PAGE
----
October 20, 2009 / 4:28 AM / 10 years ago

Pakistan forces seize key town in Waziristan push

(For more Pakistan and Afghanistan stories click on [ID:nAFPAK])

* Troops capture home town of "mentor of suicide bombers"

* U.S. encouraged by Pakistani offensive

* Stiffer resistance expected as militants are squeezed

By Kamran Haider

DERA ISMAIL KHAN, Pakistan, Oct 20 (Reuters) - Pakistani forces attacking Taliban militants in their South Waziristan stronghold have captured a town on the approach to a main insurgent base, security officials said on Tuesday.

The fighting for control of lawless South Waziristan is a major test of the government's ability to tackle an increasingly brazen insurgency that has seen a string of attacks in different parts of the country. [ID:SP464060]

Remote and rugged South Waziristan, with its rocky mountains and sparse forests cut through by dry creeks and ravines, is a global hub for militants, and the offensive is being closely followed by the United States and other powers embroiled in Afghanistan.

U.S. Defence Secretary Robert Gates said he was encouraged by the the offensive but it was too early to gauge the impact. General David Petraeus, commander of U.S. forces in the region, held talks with Pakistani military and government officials on Monday.

The army says 78 militants and nine soldiers have been killed since the long-awaited offensive began on Saturday.

There was no independent verification of the tolls.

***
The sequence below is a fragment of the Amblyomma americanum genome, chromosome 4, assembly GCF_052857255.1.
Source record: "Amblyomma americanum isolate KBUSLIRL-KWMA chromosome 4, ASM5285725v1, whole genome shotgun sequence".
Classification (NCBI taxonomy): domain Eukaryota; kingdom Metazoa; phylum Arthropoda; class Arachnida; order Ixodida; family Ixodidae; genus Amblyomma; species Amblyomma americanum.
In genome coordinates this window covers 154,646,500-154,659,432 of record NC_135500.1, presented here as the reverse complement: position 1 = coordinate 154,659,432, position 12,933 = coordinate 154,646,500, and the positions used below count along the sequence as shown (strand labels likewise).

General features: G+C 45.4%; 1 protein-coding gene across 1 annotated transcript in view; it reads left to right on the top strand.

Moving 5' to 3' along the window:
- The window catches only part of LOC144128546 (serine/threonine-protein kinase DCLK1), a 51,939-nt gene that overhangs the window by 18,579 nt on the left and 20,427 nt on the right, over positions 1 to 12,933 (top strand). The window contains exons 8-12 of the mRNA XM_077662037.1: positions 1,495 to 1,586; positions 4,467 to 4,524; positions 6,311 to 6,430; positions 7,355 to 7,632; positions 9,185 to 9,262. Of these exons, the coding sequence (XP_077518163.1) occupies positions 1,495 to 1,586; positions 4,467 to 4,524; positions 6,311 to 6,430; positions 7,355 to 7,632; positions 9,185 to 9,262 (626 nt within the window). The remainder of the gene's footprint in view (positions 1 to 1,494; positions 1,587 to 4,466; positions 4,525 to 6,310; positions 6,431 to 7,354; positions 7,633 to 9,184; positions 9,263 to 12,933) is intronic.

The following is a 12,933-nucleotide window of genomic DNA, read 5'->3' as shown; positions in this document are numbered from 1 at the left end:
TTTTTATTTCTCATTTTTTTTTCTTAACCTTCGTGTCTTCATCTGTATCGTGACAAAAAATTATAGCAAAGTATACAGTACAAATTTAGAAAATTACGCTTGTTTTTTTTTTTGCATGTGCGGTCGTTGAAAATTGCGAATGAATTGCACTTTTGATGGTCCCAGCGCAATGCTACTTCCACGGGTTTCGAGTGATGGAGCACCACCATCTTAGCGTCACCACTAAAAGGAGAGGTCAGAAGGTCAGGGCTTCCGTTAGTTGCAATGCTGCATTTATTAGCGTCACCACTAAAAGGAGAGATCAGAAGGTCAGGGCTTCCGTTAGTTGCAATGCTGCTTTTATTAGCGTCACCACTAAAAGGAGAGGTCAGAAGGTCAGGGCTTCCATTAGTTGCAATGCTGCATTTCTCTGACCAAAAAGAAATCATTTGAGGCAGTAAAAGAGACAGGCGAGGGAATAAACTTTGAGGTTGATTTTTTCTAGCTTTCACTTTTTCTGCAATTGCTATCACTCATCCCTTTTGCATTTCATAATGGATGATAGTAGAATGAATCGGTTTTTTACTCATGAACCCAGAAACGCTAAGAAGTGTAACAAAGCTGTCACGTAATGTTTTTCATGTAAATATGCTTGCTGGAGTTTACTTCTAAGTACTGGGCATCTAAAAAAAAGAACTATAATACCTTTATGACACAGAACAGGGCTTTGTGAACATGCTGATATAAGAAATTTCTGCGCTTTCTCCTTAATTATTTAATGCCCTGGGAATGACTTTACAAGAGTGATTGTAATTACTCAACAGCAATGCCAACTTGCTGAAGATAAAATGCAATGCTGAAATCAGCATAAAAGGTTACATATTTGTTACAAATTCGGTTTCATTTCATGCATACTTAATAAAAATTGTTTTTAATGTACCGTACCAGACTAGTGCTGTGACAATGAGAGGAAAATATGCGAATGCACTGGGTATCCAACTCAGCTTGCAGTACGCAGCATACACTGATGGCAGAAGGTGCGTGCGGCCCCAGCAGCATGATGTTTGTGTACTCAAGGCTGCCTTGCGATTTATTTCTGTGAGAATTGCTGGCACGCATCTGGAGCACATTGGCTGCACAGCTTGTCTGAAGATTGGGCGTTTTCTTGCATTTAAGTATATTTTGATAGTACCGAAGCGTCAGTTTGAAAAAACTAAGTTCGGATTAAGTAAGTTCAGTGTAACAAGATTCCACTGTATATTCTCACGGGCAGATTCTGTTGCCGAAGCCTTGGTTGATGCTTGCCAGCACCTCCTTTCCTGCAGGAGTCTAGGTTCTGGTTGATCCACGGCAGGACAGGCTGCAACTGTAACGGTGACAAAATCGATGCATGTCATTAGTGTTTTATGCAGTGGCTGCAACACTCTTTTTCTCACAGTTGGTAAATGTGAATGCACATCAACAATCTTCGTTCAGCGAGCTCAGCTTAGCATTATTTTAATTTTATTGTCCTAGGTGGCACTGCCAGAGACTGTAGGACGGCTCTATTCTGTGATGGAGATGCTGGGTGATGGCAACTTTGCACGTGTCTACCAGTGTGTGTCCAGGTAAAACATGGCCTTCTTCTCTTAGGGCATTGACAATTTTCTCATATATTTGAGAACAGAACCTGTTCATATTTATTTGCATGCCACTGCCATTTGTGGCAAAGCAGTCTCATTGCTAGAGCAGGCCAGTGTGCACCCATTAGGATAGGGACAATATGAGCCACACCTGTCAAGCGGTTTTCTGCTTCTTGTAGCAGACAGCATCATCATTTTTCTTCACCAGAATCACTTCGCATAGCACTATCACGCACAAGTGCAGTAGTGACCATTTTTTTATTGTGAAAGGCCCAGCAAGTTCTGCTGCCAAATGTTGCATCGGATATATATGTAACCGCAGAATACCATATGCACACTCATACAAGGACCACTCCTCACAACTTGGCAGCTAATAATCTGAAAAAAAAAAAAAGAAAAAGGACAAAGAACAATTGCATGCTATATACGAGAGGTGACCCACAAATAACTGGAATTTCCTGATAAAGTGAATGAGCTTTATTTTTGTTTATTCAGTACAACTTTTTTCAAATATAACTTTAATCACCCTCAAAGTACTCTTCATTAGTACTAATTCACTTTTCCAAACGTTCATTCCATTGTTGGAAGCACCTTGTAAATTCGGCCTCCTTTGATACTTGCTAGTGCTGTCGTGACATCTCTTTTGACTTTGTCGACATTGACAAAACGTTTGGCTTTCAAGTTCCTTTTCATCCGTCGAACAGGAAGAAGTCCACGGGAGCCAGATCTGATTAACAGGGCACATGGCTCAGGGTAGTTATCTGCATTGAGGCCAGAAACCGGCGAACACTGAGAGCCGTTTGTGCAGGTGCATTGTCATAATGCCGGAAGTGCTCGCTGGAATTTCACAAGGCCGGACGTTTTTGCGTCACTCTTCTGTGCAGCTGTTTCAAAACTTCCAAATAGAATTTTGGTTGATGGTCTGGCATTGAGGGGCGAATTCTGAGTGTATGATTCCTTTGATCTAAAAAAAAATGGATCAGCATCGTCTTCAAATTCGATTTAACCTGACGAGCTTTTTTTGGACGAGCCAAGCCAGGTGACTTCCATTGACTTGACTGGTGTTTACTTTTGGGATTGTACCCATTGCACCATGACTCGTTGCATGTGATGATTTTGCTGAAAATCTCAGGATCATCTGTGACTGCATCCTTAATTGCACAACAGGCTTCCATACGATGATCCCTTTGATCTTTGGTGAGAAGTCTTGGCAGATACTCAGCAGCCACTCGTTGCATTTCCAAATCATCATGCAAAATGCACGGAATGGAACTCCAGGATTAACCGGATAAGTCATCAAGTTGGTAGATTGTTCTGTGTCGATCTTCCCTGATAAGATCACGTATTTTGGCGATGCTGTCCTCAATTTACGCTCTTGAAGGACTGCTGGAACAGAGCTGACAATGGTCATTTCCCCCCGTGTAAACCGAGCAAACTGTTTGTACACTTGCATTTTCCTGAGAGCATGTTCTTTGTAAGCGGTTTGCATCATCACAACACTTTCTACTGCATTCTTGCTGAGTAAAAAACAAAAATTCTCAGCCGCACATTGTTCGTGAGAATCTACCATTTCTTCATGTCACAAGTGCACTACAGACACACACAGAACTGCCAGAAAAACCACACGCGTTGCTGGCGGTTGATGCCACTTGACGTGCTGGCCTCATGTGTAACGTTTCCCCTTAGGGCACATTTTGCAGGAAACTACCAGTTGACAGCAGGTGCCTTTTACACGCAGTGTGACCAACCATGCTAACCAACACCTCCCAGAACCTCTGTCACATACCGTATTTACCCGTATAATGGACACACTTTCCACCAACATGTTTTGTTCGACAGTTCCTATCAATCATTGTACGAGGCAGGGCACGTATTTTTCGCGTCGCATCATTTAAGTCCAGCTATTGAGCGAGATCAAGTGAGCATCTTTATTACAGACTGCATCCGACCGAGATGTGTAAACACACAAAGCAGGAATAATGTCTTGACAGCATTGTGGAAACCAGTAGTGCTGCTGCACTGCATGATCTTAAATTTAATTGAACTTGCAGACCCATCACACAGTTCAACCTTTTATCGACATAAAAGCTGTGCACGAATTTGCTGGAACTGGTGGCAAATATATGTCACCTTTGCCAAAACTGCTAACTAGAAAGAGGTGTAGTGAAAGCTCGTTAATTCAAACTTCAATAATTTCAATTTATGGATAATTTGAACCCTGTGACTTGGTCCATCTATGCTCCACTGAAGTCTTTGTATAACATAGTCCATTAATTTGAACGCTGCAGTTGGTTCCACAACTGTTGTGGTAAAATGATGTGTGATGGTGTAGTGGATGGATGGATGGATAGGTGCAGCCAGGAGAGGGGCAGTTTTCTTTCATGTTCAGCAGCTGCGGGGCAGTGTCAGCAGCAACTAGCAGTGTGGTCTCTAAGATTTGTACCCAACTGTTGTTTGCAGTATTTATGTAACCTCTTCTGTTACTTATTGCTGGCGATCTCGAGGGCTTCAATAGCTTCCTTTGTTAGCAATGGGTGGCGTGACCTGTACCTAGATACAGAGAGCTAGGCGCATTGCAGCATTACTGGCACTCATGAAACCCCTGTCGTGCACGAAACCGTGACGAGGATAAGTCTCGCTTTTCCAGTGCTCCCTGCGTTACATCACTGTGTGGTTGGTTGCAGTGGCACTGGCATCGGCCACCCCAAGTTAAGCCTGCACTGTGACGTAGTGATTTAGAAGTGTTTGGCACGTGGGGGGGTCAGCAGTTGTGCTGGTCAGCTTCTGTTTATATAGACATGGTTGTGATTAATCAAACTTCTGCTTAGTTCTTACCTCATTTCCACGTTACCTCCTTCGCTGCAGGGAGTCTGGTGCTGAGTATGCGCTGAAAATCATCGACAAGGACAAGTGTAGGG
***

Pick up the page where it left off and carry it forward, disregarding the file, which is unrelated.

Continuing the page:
Soldiers backed by jet fighters and artillery seized Kotkai town in fighting late on Monday, security officials said.

"Forces carried out a mop-up operation in Kotkai after capturing it and they seized weapons and IEDs (improvised explosive devices) left by the militants," an intelligence official told Reuters.

Kotkai is the home town of Qari Hussain Mehsud, a senior Taliban commander known as "the mentor of suicide bombers", and is a gateway to a militant stronghold at Sararogha.

U.S. ENCOURAGED

Military officials and analysts said forces had faced less resistance than expected, but heavy fighting was likely when soldiers approach militant sanctuaries in the forest-covered mountains.

About 28,000 soldiers are battling an estimated 10,000 hard-core Taliban, including about 1,000 tough Uzbek fighters and some Arab al Qaeda members.

The militants have had years to prepare their bunkers, [ID:nSP352683] but the army says it has surrounded the entire militant zone and was attacking from the north, southwest and southeast.

Foreign reporters are not allowed into the area, and it is dangerous even for Pakistani reporters to visit. Many of the Pakistani media based in South Waziristan have left.

More than 100,000 civilians have fled South Waziristan in anticipation of the offensive, with about 26,000 of them leaving since Oct. 13, the United Nations said.

Up to 200,000 people could flee, the army says.

The army has launched brief offensives in South Waziristan before, the first in in 2004 when it suffered heavy casualties before striking a peace pact.

This time, however, analysts say the army, the government and the general public all agree the time has come to deal with the Pakistani Taliban.

"I'm obviously encouraged by the Pakistani operations. I think that the terrorist attacks that have been launched inside Pakistan in recent days made clear the need to begin the deal with this problem," Gates said aboard a U.S. military aircraft.

"And so we obviously are very supporting of what the Pakistanis are doing. But it's very early yet." (For more Reuters coverage of Afghanistan and Pakistan, see: here) (Additional reporting by Zeeshan Haider; Editing by Robert Birsel)






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